Mason Researchers Work to Smooth Transitions for Young Students with Cancer
Posted: January 22, 2008 at 1:00 am, Last Updated: November 30, -0001 at 12:00 am
Fortunately, the number of young students with cancer is small, but school personnel still need help in meeting the challenges they pose.
Mason researchers Jean B. Moore and Carol Kaffenberger have each spent a large part of their careers trying to make life better for children with cancer. Now they have joined forces and are working on the Student Reentry Project, which examines how students who have cancer and their school systems are affected.
Moore and Kaffenberger have collected data from families, school personnel and health care professionals to identify current services provided by hospitals and school districts and the level of satisfaction families have for those services.
Photo by Evan Cantwell
While cancer is still the leading cause of death for children under age 15, it is not the most prevalent chronic illness, says Kaffenberger, who is an associate professor of education in the College of Education and Human Development (CEHD). Even in a large school district such as Virginia’s Fairfax County, less than 1 percent of the student population is diagnosed with cancer. However, these students pose unique challenges for school personnel.
“There is a lot of confusion about who should be the point person in these situations to facilitate communication between the students, the educators and school administration, physicians and the families,” says Kaffenberger, who comes from a school counseling background.
“The school counselors were feeling, ‘I wasn’t trained to do this,’” says Kaffenberger. “They were inventing the wheel. Services were sometimes spotty. Parents either praised the school for their support or had terrible stories to tell.”
Responding to the Need
In response to the clear need for training, Kaffenberger produced training materials and eventually developed a manual, which she adapted to the Fairfax County Public Schools (FCPS). Since 2003, she has trained more than 500 social workers, health care professionals and school counselors who provide services to these children in FCPS.
Jean B. Moore
Photo by Evan Cantwell
Over the years, Kaffenberger and Moore, assistant dean of nursing research development in the College of Health and Human Services (CHHS), often ran into each other at professional meetings. Eventually, an opportunity arose for them to work together.
“Jean knew what I was working on,” Kaffenberger says. “So we started talking and posed the question, ‘What don’t we know?’”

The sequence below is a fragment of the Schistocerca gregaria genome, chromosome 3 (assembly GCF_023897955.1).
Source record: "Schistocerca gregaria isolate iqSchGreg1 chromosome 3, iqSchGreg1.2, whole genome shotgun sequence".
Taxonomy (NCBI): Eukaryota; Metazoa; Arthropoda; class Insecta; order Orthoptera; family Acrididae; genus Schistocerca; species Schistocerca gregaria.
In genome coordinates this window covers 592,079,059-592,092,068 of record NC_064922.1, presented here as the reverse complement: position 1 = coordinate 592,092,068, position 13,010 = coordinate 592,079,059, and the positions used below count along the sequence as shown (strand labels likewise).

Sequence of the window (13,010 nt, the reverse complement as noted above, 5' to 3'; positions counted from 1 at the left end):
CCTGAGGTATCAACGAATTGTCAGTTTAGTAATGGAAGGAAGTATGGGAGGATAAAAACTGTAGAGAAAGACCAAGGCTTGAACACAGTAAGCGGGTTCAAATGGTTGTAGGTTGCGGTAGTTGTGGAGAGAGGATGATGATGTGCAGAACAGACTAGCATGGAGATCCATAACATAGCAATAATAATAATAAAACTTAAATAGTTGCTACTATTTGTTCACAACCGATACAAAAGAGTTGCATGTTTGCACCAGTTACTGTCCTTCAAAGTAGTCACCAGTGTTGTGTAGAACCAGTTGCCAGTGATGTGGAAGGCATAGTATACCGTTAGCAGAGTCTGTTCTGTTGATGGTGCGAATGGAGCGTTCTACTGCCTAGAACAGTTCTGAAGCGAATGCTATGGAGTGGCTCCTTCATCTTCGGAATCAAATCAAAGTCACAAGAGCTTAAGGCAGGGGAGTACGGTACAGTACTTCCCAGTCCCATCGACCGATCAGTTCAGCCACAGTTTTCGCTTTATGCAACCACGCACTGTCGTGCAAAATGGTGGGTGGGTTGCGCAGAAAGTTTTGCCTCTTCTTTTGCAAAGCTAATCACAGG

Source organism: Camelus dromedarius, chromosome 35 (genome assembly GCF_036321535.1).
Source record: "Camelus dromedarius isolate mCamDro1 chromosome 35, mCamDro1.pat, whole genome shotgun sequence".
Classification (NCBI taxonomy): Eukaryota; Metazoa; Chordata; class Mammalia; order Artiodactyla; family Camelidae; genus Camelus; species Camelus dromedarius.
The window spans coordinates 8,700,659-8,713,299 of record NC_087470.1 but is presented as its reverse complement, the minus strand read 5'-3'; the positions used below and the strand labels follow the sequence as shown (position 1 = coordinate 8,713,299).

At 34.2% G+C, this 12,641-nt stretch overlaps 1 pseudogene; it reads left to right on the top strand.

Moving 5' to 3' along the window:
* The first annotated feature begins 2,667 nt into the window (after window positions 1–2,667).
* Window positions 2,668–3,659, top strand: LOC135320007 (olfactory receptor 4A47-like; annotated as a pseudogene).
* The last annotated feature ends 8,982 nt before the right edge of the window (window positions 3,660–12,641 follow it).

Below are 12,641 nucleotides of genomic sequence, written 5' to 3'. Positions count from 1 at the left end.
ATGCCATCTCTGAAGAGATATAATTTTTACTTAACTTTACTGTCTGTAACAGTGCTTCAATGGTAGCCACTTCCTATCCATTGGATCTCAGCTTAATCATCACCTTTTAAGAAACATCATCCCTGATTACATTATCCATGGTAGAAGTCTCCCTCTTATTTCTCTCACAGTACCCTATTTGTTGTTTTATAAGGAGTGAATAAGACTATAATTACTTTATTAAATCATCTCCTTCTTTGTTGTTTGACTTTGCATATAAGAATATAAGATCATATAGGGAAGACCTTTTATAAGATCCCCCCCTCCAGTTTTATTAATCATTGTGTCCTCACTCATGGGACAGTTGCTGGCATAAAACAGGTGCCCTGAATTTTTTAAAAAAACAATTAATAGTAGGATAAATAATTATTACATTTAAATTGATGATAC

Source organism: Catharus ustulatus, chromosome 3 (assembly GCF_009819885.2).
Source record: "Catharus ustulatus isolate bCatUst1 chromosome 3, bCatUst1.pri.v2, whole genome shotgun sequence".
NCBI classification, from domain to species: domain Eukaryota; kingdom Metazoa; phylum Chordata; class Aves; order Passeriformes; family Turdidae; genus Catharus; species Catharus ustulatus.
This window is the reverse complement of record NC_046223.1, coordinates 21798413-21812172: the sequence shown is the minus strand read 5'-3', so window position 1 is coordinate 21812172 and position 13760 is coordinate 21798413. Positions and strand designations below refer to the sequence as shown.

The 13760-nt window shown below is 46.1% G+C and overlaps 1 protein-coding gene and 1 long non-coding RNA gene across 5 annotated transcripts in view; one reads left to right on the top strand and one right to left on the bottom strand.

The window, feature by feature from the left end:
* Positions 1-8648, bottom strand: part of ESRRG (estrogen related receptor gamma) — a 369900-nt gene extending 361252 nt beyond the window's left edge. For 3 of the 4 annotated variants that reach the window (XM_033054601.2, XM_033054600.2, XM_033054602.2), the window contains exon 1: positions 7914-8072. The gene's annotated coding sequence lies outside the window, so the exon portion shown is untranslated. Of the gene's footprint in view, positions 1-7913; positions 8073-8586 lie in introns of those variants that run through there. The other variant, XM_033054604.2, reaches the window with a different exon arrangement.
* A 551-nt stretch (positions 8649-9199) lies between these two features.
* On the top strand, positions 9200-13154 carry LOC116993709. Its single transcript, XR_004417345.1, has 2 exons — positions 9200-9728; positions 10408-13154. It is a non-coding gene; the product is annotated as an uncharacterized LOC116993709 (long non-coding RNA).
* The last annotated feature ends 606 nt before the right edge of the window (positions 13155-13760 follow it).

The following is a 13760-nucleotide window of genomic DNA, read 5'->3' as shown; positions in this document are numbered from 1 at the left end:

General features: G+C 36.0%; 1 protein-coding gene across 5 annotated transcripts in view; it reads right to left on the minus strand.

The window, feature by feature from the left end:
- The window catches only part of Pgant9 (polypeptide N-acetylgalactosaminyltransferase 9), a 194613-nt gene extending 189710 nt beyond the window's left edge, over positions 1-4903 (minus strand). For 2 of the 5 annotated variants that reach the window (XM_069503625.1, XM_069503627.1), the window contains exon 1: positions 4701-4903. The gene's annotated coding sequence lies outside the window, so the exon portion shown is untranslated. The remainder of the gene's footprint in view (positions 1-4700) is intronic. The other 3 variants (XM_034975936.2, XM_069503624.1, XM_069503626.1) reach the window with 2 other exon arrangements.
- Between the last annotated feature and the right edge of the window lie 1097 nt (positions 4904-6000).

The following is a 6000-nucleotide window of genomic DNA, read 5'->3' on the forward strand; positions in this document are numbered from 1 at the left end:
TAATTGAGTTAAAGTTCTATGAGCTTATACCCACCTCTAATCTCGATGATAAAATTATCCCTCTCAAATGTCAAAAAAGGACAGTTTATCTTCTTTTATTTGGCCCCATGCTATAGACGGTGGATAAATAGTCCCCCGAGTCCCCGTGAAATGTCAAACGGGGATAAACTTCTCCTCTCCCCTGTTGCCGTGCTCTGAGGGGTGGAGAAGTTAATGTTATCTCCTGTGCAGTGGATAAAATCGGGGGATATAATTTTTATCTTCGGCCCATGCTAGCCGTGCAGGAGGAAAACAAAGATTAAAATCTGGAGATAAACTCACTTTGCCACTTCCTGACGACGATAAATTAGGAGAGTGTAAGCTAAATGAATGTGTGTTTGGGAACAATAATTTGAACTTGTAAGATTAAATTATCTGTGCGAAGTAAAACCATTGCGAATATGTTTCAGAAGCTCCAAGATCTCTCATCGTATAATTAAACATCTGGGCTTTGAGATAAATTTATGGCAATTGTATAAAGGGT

They developed a survey instrument that would help them gather the data they needed. Moore has had a lot of experience developing such instruments, as well as collecting and analyzing data, and she has been working with pediatric oncology patients most of her career.
Even while she was a faculty member at Catholic University, Moore continued her nursing practice at Children’s National Medical Center in Washington, D.C., during the summer. “I always asked to be placed in the oncology unit,” she says. “There is something very special about working with these children and their families.”
About 10 years ago, she began publishing and presenting her research about young cancer patients. Much of her research has been focused on patient self-care, emotional adjustments of patients and their families and conflict between families and health care professionals.
Facilitating a Child’s Reentry to School
What interested her in this school reentry project was the question of what nurses could do to facilitate the student’s reentry to school after treatment, as well as help them stay connected while they were out. “It is so important for [the students] to stay in touch, not only academically, but socially,” says Moore.
Also, because of her experience with Children’s National Medical Center, she understood what a challenge “staying in touch” could be. Because of its location, the medical center has patients from a number of school systems. “Just trying to get these students tutors can be a very complicated process,” she says.
With the support of a grant from the Provost’s Office and funding from the dean of CHHS and the assistance of Patricia Goldberg, a doctoral student in the School of Nursing; Kyeung Mi Oh, a postdoctoral nursing researcher; and Robin Hudspeth, a graduate student in CEHD, Moore and Kaffenberger have finished collecting data and have begun their analysis.
In addition to publishing their findings, they plan to share their research with groups that have been integral to their work, including the Association of Pediatric Hematology and Oncology Nurses, as well as FCPS.
Kaffenberger also has begun discussions with Virginia’s Prince William County Public Schools about their needs for this kind of training.
“People always say to me, ‘I don’t remember there being so many sick children at school when I was a child,’ but the truth is, a lot of those children died,” she says. “In 1960, the prognosis was not good for cancer patients.
“Now we have remission rates of more than 70 percent. Children are able to come back to school sooner. Science has made this possible. Now we have to prepare the schools to address the educational and psychosocial needs of these children.”